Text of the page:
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Russian: Eurasia's Most Geographically Widespread Language

Russian Language Road Signs
Russian: Eurasia's Most Geographically Widespread Language
on August, 04 2014
Russian Language Road Signs

Image credit: Russian language Roadsigns in a Czech Hangar taken by Jerry Gunner under Public Domain.

Russian, or Russki yazyk, is the main cultural and state language of Russia. It belongs to the regional subgroups of the East Slavic languages, namely Russian, Ukrainian and Belarusian. With some modifications, these three languages use the Cyrillic script. The Russian language belongs to the Indo-European language family, which also includes Albanian, Armenian, Balto-Slavic, and Celtic, as well as Italian, Urdu, French, Marathi, Punjabi, German, Bengali, Portuguese, Hindi, English and Spanish, among others. For English speakers, it is one of the most difficult languages to learn. You need about two years of intensive study to be proficient in Russian.

The Russian language is spoken by 137 million native speakers within the Russian Federation and about 167.3 million worldwide. It is spoken as a second language in several countries, including Azerbaijan, China, Israel, Mongolia, the United States and other countries that were former members of the Soviet Union. It is one of the official languages of the United Nations.

Russian Dialects

Russian is divided into three main dialects. The Southern group extends from the central to southern Russia while the Northern group covers St. Petersburg and across Siberia to the east. The Central dialect is between these two groups. Its modern literary form is based on Moscow's Central dialect that combines the vowel system of the Southern group and the consonant system of the Northern group. The difference among the three dialect groups is actually minimal, compared to other European languages. Its literary and vocabulary style is heavily influenced by English, German, French, Latin and Greek languages. Russian has its own sign language and even has a derived or pidgin language called Russenorsk that is a combination of Norwegian and Russian.

Cyrillic Alphabet

The Cyrillic alphabet, developed by St. Cyril and St. Methodius between the 9th and 10th centuries is used for the written form of Russian and is also used by the Slavic languages spoken in Eastern Europe.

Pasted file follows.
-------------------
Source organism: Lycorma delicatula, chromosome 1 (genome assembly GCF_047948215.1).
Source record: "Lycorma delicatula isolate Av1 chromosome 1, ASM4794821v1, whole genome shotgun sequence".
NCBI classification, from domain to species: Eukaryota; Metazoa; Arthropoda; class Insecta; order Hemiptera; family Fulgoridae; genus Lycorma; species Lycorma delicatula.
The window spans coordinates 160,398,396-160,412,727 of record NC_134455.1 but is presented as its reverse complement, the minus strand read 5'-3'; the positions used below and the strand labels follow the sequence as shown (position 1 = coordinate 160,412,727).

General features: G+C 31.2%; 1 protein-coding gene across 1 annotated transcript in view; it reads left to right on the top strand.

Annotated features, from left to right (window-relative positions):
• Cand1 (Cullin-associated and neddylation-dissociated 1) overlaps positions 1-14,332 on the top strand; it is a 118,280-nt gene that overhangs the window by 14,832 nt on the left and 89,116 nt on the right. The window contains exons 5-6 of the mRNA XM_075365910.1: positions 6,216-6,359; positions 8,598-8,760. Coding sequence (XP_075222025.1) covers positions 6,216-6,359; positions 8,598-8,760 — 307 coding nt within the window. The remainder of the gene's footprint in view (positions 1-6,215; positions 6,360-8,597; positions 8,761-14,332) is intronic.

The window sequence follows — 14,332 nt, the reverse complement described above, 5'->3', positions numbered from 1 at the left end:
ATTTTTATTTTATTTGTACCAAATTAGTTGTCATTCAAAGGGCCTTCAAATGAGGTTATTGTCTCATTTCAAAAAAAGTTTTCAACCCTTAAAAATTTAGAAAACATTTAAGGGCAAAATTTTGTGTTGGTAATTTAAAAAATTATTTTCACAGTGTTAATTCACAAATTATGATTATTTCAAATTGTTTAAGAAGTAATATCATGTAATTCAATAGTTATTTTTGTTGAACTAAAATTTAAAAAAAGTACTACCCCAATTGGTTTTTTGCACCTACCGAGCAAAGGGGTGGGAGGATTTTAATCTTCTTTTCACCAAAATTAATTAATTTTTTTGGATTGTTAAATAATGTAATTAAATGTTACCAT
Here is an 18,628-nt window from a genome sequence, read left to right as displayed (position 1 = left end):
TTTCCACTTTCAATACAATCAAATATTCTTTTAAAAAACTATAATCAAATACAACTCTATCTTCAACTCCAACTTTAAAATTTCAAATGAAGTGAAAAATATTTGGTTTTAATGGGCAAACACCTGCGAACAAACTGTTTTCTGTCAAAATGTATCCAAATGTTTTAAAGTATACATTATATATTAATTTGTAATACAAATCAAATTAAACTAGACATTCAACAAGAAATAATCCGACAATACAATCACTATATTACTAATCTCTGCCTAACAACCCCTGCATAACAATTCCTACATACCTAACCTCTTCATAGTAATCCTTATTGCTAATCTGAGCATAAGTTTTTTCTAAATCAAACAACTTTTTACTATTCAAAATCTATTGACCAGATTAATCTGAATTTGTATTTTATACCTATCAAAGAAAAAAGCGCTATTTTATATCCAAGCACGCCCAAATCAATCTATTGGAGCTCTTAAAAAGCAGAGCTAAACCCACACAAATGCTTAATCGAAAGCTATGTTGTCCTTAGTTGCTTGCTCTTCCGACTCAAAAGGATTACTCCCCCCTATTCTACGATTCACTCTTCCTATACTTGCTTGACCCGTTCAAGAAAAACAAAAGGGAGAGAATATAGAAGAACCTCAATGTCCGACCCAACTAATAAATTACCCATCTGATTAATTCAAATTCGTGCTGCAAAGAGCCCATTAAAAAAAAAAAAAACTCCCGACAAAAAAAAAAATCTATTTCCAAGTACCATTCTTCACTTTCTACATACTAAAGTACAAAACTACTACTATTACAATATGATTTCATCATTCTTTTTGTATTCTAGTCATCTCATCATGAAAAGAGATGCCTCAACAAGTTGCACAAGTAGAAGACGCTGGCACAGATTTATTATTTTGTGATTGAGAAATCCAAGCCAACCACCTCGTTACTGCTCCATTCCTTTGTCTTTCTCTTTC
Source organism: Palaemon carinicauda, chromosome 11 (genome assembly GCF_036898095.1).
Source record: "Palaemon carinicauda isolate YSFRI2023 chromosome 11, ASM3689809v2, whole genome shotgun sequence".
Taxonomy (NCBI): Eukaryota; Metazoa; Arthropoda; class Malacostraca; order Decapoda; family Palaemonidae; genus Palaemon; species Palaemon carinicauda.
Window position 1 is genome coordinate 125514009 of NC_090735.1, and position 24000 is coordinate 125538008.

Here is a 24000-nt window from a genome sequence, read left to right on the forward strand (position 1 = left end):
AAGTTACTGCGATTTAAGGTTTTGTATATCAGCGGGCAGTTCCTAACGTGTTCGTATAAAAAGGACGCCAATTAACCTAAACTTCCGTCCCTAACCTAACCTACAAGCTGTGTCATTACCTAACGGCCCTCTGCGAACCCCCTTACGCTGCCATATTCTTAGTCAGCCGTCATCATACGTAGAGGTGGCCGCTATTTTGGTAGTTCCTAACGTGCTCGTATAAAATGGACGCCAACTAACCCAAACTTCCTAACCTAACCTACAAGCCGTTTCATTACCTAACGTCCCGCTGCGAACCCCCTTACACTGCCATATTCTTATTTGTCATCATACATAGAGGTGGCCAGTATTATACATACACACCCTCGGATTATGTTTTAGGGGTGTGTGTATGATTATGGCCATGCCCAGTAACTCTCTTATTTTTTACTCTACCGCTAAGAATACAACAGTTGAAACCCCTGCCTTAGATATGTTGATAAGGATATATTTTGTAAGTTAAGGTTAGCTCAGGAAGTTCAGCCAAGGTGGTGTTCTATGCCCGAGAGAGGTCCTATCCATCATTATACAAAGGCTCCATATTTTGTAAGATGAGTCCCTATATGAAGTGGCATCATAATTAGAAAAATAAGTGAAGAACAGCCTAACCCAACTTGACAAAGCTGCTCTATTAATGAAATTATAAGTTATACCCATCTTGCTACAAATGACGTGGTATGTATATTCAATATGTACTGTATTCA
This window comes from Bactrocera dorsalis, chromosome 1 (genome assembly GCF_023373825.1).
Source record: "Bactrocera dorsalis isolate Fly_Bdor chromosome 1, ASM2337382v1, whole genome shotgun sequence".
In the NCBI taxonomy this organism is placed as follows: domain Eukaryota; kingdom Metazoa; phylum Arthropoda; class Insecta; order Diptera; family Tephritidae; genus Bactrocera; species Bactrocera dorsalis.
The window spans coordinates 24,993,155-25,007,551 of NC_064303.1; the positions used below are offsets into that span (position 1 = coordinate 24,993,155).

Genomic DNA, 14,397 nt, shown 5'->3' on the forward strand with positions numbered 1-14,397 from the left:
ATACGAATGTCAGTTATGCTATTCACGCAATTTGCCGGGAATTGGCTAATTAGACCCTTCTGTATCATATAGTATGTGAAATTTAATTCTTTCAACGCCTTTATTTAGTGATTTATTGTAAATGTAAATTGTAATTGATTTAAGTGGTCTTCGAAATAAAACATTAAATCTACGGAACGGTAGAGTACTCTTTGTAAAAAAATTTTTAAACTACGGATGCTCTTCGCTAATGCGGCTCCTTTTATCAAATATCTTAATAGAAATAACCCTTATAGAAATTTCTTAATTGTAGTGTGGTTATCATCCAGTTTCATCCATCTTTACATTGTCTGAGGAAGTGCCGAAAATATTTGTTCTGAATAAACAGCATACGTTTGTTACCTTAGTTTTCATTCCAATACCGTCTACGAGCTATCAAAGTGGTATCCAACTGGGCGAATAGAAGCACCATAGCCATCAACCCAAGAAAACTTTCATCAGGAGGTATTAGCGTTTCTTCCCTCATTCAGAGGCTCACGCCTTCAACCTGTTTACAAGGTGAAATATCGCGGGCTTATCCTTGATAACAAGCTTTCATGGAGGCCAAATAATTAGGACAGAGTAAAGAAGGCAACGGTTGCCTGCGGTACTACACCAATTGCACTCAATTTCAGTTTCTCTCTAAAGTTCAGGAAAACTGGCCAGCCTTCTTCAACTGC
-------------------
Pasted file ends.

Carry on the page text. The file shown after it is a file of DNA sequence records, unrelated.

Originally it has 43 letters but some were no longer used so the Modern Russian now has 32 letters, with some letters having recognizable counterparts in the Latin alphabet. A few of the letters are written in the Roman alphabet, such as A, K, M, O and T although some are pronounced differently, such as Y/y which is pronounced a "oo" and X/x has a "ch" sound like in the word "loch."

Quirky characteristics

The Russian language has many distinct characteristics that you will not find in other languages.

• Its alphabet is very distinct.

• There are no indefinite or definite articles in Russian and the adjectives agree with the nouns that are being modified in terms of case, gender and number.

• While grammar teachers will reprimand you for using double negatives, in Russian, multiple negatives are even compulsory.

• In creating sentences in Russian, the basic word order is subject-verb-object, yet in practice, this order is flexible.

• The way Russians address people they have been introduced to is fascinating. If a woman named Natasha is the daughter of a person whose first name is Ivan, she will be called Natasha Ivanovna, meaning that she is Natasha, the daughter of Ivan. If the son of Ivan is also named Ivan, then the son will be called Ivan Ivanovich, which means he is Ivan, the son of Ivan. These name suffixes (-ovna and -ovich) are always attached to the first name of the father.

• In Russian, the verb "to be" is not used in the present tense but must be used in the past and future tenses. Likewise, the numbers one and two have genders, but the rest of the numbers don't. The number one even has a plural. In the same manner, the verbs in the past tense have genders whereas the future and present tenses do not have this characteristic.

Loan words

Like other languages, some Russian terms crossed over to the English side, with words like babushka (grandma), balalaika (mandolin-like stringed instrument), balaclava (knitted hat that covers most of the face), bridge game, cosmonaut, intelligentsia, mammoth, pogrom, sable, sputnik, troika, and pavlova.

Russian is a language where the Romanized translation is very different from how the words and phrases sound. The best way to learn the language is to listen to audio books so you will get to know how the letters and letter combinations are pronounced. Still, you can learn to say spasibo (thank you), da (yes), nyet (no) and poka (bye), which are pronounced almost exactly in the same way as they are written.


Bernadine Racoma

Bernadine is a writer, researcher, professional and multi-awarded blogger and new media consultant. She brings with her a rich set of experience in the corporate world, as well as in the field of research and writing. Having taken early retirement after working as an international civil servant and traveling the world for 22 years, she has aggressively pursued her main interest in writing and research. You can also find Bernadine Racoma at .

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